A water pump acts as the heart of any cooling system, circulating coolant between the engine and radiator to prevent overheating.
In simple terms, it does this via a rotating impeller which has blades to push the water through the pump, but if you want to know exactly how a water pump works, read on…
Force of nature
In order to move liquids, all pumps use a basic force of nature – as the moving pump part, be that an impeller, piston, diaphragm or whatever, begins to push or rotate, air is displaced to create a partial (low pressure) vacuum which is then filled with water.
The efficiency of any water pump is affected by atmospheric pressure. At sea level, all centrifugal pumps can lift water to a maximum of 26 feet, and the higher above sea level you go, the lower the height can be reached, dropping off at a rate of about two feet for every 1,000 feet above sea level.
Pressure is another consideration, as nature dictates that movement takes place from higher density areas, to lower density ones. This means a liquid under high pressure will move to an area of less pressure if a pathway is provided.
How does a centrifugal pump move water?
A centrifugal pump, such as those found in car engines, works by creating a vacuum.
When the engine is started, the impeller turns and forces the water around it out of the pump’s discharge port. The partial vacuum created means water is naturally forced up the suction hose and through an inlet to replace the displaced water.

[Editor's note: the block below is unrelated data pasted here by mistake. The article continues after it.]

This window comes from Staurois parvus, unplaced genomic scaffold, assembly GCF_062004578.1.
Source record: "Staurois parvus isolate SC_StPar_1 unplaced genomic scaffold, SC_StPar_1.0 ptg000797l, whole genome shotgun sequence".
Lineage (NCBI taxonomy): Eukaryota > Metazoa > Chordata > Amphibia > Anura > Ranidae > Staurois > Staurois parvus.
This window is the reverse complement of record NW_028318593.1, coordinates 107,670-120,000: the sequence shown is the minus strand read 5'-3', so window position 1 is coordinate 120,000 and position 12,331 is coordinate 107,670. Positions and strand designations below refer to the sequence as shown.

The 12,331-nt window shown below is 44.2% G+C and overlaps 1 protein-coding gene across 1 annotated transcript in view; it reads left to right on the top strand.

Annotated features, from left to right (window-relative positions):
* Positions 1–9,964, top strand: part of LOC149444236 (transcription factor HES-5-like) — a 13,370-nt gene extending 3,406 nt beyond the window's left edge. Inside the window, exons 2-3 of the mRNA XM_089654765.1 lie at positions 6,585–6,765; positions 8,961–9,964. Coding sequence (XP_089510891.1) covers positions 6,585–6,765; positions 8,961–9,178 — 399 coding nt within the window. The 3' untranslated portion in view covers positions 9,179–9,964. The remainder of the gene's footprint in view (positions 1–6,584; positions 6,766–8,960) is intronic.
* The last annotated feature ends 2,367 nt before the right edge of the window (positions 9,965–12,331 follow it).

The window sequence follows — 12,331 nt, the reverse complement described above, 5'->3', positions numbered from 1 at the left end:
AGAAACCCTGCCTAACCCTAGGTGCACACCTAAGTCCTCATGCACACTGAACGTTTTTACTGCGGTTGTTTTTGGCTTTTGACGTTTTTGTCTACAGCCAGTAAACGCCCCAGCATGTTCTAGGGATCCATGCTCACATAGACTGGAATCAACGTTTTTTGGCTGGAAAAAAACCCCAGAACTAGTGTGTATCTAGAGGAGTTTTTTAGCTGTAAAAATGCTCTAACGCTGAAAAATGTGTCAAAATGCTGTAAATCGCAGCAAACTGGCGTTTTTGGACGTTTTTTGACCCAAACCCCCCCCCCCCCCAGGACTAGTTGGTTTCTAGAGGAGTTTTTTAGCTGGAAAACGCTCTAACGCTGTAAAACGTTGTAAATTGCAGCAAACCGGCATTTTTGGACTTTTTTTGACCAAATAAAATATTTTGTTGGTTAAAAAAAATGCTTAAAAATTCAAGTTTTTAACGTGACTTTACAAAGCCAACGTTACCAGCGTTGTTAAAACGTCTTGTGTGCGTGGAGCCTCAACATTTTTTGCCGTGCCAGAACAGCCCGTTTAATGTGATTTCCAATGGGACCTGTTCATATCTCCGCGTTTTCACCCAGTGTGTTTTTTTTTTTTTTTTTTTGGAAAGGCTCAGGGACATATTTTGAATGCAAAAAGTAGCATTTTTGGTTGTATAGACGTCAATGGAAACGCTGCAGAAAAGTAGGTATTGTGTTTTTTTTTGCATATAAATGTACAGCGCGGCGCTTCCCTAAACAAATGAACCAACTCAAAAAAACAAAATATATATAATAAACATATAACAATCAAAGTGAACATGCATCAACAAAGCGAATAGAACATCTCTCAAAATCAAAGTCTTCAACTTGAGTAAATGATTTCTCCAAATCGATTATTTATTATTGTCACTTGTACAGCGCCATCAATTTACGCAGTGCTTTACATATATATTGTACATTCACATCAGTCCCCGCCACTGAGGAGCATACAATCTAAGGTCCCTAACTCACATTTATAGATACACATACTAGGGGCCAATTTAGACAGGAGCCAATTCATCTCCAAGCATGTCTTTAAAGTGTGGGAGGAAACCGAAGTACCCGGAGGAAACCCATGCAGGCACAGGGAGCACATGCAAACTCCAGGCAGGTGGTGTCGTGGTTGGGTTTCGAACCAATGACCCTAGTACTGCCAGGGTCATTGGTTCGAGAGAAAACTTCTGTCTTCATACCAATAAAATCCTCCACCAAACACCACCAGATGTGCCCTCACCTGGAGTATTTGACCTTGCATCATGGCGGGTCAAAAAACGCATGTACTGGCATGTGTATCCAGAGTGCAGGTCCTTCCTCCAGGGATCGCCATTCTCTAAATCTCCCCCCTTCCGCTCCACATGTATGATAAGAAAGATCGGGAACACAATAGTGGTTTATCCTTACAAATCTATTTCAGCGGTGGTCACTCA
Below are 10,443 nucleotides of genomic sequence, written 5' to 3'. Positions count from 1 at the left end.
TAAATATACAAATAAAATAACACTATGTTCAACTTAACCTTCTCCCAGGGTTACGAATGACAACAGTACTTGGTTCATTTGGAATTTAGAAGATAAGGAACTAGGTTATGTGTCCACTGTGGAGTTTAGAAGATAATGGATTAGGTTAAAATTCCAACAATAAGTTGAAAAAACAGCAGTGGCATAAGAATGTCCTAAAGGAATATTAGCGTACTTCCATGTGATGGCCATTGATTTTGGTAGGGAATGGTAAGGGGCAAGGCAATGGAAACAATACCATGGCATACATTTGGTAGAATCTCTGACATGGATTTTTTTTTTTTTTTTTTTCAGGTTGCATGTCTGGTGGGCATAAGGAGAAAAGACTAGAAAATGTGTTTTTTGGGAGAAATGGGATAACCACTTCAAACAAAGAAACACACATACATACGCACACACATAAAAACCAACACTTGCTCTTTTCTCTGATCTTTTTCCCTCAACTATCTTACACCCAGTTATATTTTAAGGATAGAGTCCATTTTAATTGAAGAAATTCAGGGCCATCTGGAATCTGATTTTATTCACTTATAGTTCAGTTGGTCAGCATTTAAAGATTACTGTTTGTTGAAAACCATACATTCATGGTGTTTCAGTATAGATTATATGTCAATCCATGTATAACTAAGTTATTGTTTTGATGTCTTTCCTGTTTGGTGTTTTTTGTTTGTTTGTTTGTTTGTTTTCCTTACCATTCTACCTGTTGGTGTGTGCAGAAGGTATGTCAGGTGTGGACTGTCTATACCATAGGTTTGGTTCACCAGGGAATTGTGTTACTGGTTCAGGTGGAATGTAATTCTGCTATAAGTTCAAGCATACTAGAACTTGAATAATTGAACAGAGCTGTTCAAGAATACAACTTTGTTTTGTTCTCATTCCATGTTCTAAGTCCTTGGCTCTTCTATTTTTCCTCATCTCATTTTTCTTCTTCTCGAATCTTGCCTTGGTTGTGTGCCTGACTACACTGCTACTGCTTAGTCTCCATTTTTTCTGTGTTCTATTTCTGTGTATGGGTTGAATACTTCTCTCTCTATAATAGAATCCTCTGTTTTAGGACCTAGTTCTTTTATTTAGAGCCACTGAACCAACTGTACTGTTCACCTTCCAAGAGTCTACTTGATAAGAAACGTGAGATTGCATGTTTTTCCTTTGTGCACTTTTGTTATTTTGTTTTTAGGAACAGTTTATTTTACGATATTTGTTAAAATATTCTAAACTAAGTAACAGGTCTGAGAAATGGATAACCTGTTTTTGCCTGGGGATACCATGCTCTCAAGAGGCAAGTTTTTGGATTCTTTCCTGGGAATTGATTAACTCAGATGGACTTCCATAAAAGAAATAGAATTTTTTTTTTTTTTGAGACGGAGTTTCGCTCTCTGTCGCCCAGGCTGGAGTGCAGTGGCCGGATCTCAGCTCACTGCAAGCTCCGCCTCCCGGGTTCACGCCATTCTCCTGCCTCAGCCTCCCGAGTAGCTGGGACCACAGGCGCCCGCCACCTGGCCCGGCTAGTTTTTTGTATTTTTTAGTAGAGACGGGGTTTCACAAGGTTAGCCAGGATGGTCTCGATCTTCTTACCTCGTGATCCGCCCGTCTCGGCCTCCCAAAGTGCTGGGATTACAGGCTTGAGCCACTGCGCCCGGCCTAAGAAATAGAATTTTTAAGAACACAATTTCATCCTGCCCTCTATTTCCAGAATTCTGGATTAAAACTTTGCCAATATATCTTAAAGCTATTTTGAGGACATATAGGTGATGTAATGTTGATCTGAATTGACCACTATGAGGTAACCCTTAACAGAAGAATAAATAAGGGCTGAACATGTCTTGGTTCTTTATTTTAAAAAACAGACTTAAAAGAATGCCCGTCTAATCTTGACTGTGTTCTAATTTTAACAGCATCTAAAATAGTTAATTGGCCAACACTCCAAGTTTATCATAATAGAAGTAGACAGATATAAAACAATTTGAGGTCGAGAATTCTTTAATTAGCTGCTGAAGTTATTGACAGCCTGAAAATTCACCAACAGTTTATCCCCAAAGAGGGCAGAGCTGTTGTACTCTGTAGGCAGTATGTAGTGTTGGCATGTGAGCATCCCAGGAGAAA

As the water hits the spinning impeller, the rotating energy is transferred to the water to force it back out – this is centrifugal force – and the process of water displacement and replacement is continued as long as the engine, and the impeller, are turning.
Looking deeper into the mechanics, in order for a water pump to create a partial vacuum, there must be water in the housing to ensure the mechanical seal is lubricated so it won’t wear out and leak. The suction hose, seal, and rings must also be in good condition to prevent air entering and affecting the vacuum.
What factors can affect the performance of a water pump?
We’ve already established how atmospheric pressure and wear and tear can affect the efficiency of a water pump, but when assessing the performance of a pump you’ll also need to factor in things like the distance water is pumped, and how many elbows and valves are present.
A longer discharge hose means water comes into contact with more hose surface, this, in turn, causes friction to build up that slows the water and decreases the discharge capacity.
Similarly, when elbows and valves are added to a pipe, they break the natural flow of the water and this turbulence creates an increase in friction that then causes a decrease in discharge capacity.
Obviously, these are general guidelines and different water pumps for different uses will all come with their own set of variables.
Want to learn more about specific types of water pumps? Click here.